We have upgraded our power testing equipment, and now use a Yokogawa WT310 power meter for testing. The Yokogawa WT310 feeds its data through a USB cable to another machine where we can capture the test results.
To test total system power use, we used AIDA64 Stability test to load the CPU, and then recorded the results. We also now add in the power use for a server from off state, to hitting the power button to turn it on, and take it all the way to the desktop. This gives us data on power consumption during the boot up process.
The X10DRG-Q uses ~100 watts at idle on the desktop, which is about 45 watts less than Ivy Bridge-EP setups we have run. The max power use is also very good. We find this system to be energy efficient, which will save on power bills over time. The power use is slightly higher than regular server motherboards because we have the extra NVIDIA Quadro K5000 installed on our motherboard.
With the X10DRG-Q, we see only peak power use of ~250 watts during the boot up process. The system then settles down to ~100 watts after the boot up is completed.
We looked at the Supermicro X10DAi workstation motherboard with three PCIe slots, which you can see here. The X10DAi can handle three workstation video cards; we thought we had reviewed the most powerful workstation motherboard Supermicro had to offer.
However, we were wrong; the X10DRG-Q weighs in with four PCIe slots, which gives it huge computational capabilities.
The Supermicro X10DRG-Q has the ability to run four PCIe expansion cards, which can be either GPU's, Quadro, Tesla, GRID, or Intel Xeon Phi co-processor cards. All of this is on one motherboard powered by dual Intel E5-2600 v3 processors, and up to 1TB of new DDR4 memory. The X10DRG-Q is a massive motherboard designed for HPC applications, or high-end workstation uses. Supermicro included all the bells and whistles on this motherboard, including storage options that can be run in RAID 0, 1, 5, and 10 configurations.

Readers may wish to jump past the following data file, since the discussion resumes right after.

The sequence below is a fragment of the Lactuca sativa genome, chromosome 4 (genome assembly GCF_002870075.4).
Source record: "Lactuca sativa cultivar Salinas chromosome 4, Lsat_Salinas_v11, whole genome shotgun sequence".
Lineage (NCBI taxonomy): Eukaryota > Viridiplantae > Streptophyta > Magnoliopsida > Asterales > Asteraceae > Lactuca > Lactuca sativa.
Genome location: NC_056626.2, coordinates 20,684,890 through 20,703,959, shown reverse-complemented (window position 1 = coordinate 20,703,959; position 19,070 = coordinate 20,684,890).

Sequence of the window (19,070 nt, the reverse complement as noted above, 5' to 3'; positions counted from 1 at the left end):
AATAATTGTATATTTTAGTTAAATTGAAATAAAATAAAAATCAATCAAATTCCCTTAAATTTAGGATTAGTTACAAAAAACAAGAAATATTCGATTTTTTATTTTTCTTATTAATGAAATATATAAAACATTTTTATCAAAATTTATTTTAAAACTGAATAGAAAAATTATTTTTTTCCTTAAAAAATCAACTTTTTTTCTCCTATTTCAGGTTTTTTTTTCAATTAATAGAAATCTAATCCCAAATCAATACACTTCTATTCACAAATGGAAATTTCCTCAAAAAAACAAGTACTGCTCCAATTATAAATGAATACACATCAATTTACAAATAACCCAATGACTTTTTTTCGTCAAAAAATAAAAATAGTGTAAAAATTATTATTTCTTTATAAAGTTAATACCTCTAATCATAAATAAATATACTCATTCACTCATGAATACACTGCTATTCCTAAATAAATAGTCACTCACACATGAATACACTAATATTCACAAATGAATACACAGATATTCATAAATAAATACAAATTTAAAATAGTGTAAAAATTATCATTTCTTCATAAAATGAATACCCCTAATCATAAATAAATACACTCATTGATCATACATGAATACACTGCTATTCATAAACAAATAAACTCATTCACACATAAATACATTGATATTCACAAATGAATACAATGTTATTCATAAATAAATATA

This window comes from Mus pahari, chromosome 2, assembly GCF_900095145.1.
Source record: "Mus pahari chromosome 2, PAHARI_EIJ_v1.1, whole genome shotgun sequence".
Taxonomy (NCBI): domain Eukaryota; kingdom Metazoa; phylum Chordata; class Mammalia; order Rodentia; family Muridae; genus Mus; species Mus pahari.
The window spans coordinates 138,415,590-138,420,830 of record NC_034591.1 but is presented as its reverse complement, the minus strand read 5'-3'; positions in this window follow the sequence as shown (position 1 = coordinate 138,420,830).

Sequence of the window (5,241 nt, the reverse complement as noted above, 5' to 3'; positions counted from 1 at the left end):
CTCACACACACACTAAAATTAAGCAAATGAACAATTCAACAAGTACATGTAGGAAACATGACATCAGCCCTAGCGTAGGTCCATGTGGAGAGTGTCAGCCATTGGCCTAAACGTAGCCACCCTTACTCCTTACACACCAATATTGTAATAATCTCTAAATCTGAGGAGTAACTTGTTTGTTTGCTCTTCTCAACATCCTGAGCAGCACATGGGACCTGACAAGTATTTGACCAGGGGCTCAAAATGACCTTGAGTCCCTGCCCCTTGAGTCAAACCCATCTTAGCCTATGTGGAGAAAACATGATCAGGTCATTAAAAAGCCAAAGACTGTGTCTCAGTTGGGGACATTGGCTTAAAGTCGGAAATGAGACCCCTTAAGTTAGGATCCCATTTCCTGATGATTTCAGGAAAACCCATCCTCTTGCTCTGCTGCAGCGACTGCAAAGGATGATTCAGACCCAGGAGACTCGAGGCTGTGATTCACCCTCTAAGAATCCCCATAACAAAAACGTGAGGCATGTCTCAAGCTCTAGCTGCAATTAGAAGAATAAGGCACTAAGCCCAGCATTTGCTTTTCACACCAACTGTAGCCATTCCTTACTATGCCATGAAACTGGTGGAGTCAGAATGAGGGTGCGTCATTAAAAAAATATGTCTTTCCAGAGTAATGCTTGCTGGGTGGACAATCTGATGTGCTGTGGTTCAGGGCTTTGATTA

The focus of this motherboard is its use on the Supermicro GPU SuperWorkstation 7048GR-TR. We have the building blocks for a 7048GR-TR here in the lab, and we will be getting one up and running soon.
We recommend getting the AOC-TBT-DSL5320 Thunderbolt Add-On Card for this motherboard because it will allow remote running of the machine, so it can be installed in a location separate from the user. These machines do make a fair amount of noise, so it is a good idea to install it in a separate room to keep the workplace less noisy.
Overall, this is a fantastic motherboard that has huge potential for HPC applications. One of the things we were not crazy about was the lack of iKVM when GPUs are installed, but the optional AOC-TBT-DSL5320 Thunderbolt Add-On Card takes care of this.
PRICING: You can find the Supermicro X10DRG-Q for sale below. The prices listed are valid at the time of writing, but can change at any time. Click the link to see the very latest pricing for the best deal.
United States: The Supermicro X10DRG-Q retails for $559.95 at Amazon.
Product Summary Breakdown
|Quality including Design and Build||98%|
|Bundle and Packaging||95%|
|Value for Money||96%|
|Overall TweakTown Rating||96%|
The Bottom Line: HPC GPU systems can use as many expansion devices as they can get in enterprise applications. To handle this need, Supermicro designed the X10DRG-Q motherboard which can run four devices such as GPU's, Quadra, Telsa, GRID or Intel Xeon Phi co-processor cards, and they did a great job.
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